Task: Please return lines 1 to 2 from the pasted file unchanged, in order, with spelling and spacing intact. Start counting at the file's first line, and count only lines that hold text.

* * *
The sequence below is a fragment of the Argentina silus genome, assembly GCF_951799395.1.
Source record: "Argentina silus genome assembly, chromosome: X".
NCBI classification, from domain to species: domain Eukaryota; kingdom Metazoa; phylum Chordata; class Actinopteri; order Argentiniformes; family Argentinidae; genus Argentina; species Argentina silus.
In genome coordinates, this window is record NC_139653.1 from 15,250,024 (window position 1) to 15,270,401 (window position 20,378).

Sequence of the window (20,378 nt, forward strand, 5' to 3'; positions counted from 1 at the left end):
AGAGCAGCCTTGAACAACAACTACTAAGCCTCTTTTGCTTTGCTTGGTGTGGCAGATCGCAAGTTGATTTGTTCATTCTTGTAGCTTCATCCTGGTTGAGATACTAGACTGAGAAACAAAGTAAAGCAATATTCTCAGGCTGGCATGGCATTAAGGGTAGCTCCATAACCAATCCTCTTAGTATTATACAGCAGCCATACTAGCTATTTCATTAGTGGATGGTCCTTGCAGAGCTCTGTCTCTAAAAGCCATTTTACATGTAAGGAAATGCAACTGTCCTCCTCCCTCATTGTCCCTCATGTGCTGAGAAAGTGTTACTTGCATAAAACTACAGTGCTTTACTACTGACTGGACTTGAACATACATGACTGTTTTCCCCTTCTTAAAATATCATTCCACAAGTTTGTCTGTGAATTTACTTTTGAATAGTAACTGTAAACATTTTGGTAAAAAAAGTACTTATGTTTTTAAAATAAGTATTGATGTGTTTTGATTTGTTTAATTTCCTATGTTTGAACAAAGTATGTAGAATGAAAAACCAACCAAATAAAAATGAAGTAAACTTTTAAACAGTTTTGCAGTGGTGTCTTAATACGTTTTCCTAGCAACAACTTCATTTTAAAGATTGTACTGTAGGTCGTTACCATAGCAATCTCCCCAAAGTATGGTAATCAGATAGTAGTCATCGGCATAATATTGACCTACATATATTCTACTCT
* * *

The sequence below is a fragment of the Argentina silus genome, assembly GCF_951799395.1.
Source record: "Argentina silus genome assembly, chromosome: X".